Disputes over companies' treatment of customer data have increased exponentially in recent years. Awareness on the part of users and awareness campaigns broadcast in the media make it increasingly difficult for a company to afford not to comply fully with the mandates of the General Data Protection Regulation.
As a result, businesses have begun to rely on specialized RegTech software designed to make their processes compliant with the requirements of this regulation. In most cases, it is not merely installable software that helps comply with already established processes, but businesses integrate tools that solve use cases where the GDPR comes into play.
Regulatory compliance with the regulation is mainly based on keeping the documentation of clients, employees, and users up to date and in accordance with consent. A record of operations (traceability) must be kept, which must be included in the RATs (Treatment Activity Records).
Therefore, electronic signature and certified communications tools are among the most important and complete software for complying with data protection regulations and at the same time digitizing tasks such as contracting (both commercial and labor) or the acceptance of terms and conditions.
Electronic and digital signature for data protection
One of the key issues in relation to the topic at hand is that of consent. A large part of the problems and disputes with customers is about obtaining their permission for the use of their data in one way or another.
The electronic signature (based on eIDAS and compliant with the GDPR) solves this issue by creating an agile and secure model in which the customer's favor can be obtained through a simple and convenient tool. The customer perceives security by approving their requests or consents through the system of a Trust Services Provider approved by the ministry of the country in question, while companies gain the support they need in the face of possible problems or disputes.
Recording and sealing user activity in compliance with regulations is a legal imperative as well as insurance for business sustainability. The best advanced and certified electronic signature solutions are able to be launched in the company's applications without the need to install complex programs thanks to their web service approach. Compliance with the GDPR is now easier and more affordable than ever, both for large corporations and for SMEs or freelancers.
Relevant use cases where to take into account the GDPR
Data collection and processing is a standard procedure in all company functions. However, there are certain functional areas that have a heavier workload with respect to these types of issues.
Now, with the new data protection standard, we consider many previously non-sensitive data to be protected. IP addresses, location data or even data defining cultural or social identities must be treated with the utmost care.
What companies do with the data and the data itself is much more controllable by users, who have seen their rights over the information they have already decided to give up greatly increased, being able to change their minds at any time and forcing companies to modify these agreements. This has led to companies having to establish procedures for these situations.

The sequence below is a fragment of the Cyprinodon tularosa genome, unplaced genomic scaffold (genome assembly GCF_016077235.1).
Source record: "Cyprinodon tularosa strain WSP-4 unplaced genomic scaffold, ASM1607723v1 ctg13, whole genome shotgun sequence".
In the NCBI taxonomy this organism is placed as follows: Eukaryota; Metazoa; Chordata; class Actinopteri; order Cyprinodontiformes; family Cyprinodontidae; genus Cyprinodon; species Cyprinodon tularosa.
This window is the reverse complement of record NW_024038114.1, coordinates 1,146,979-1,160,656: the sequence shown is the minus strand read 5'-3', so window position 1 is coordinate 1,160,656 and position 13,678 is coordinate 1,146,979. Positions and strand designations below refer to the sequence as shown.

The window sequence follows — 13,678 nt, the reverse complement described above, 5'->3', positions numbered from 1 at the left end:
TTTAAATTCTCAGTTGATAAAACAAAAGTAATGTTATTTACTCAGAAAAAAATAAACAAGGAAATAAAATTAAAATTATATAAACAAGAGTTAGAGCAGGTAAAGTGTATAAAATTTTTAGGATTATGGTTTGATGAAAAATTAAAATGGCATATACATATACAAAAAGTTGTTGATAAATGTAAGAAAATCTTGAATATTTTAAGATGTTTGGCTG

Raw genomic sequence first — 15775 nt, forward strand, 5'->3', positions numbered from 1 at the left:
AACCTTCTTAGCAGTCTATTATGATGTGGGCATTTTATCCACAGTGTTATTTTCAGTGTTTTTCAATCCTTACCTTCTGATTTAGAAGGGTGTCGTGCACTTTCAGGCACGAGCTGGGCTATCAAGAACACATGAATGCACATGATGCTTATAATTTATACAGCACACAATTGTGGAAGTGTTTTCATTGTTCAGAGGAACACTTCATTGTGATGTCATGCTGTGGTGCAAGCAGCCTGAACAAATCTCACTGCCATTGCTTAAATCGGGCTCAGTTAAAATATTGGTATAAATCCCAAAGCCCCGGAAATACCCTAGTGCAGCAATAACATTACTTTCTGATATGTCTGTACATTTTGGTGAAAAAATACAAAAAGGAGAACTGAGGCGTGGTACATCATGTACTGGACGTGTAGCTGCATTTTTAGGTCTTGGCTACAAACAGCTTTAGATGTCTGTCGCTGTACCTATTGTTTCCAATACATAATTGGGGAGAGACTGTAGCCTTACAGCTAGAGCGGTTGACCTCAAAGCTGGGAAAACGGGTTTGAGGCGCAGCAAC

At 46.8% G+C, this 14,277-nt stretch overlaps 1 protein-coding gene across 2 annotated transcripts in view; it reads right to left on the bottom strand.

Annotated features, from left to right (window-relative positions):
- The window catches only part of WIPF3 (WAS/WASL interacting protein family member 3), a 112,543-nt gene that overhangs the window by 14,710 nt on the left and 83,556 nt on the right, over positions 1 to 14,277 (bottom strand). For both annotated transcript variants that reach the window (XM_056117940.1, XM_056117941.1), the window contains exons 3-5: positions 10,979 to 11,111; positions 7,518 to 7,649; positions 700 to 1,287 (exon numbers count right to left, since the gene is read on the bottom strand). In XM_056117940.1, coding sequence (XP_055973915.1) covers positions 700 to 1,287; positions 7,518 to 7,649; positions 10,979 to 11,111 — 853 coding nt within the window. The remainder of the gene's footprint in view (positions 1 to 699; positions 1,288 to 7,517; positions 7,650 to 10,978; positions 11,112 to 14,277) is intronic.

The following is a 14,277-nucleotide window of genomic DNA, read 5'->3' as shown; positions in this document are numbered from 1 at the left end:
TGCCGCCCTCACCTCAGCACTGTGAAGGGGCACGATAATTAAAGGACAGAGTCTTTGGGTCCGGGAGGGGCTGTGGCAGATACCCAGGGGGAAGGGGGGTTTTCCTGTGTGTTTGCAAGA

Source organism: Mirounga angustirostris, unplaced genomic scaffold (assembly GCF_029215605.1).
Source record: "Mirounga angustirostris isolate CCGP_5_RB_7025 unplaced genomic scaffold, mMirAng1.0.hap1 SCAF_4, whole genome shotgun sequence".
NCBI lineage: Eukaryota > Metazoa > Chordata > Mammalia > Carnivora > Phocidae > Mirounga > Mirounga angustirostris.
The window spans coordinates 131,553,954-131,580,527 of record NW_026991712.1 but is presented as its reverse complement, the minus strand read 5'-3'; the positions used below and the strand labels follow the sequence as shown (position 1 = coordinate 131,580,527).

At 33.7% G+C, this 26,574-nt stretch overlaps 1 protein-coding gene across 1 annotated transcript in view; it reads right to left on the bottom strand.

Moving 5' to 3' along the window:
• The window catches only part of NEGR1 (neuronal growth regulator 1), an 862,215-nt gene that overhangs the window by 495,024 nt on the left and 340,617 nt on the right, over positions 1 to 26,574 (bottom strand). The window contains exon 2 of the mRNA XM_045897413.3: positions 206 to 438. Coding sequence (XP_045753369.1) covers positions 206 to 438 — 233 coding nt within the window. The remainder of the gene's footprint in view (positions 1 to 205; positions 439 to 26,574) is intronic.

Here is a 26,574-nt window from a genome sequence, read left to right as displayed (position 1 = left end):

Fortunately, as we have seen, companies can now count on simple tools that facilitate these procedures and that already have standardized models of operation required by the GDPR.
In the area of talent management and labor relations, there are many issues to consider in relation to data collection and processing in compliance with the GDPR and the Data Protection Act. It is crucial for HR and personnel teams to have e-signature tools for a wide variety of use cases.
Signing, sending payrolls, signing employment contracts, internships, agreements with trade unions, universities... Compliance with regulations with an electronic signature solution is crucial for this type of case.
Customers and commercial transactions
The General Data Protection Regulation also affects the contracting of third parties that are used to handle data. This makes the companies that collected the data liable if there is misuse by a supplier or third party. This implies great care on the part of marketing, operations, and sales departments and their agencies or professional service providers in the area.
The processes of contracting products and services, as well as the collection of information for their activation, must be carried out with care and under the rules of not only general data regulation but also taking into account sectorial regulations.
In industries such as BFSI (Banking, Finance, and Insurance) where AML regulations come into play along with data protection regulations, the sensitivity of these operations and their level of risk is really high. For this reason, Know Your Customer tools to validate and verify the veracity of the information and data provided by customers are necessary even beyond their subsequent storage and processing in accordance with the law.
In any industry
As we mentioned at the beginning of this article, beyond human resources and commercial relations - areas where the GDPR has a huge impact - the regulation affects absolutely all industries.
In this way, the three types of actors with respect to data must be taken into account: data subjects, controllers, and processors. On this basis, all companies must begin to standardize processes to avoid the penalties and fines involved in not complying strictly with GDPR requirements. Let's remember that the controllers and processors indicated can be anywhere in the world, not necessarily in the EU.
The right to erasure (right to be forgotten), data portability, governance and information on processing must be complied with under all circumstances. Fortunately, having the right tools for this will save costs, make the company's activity more agile and gain the trust of our potential customers and current users, which will result in great growth.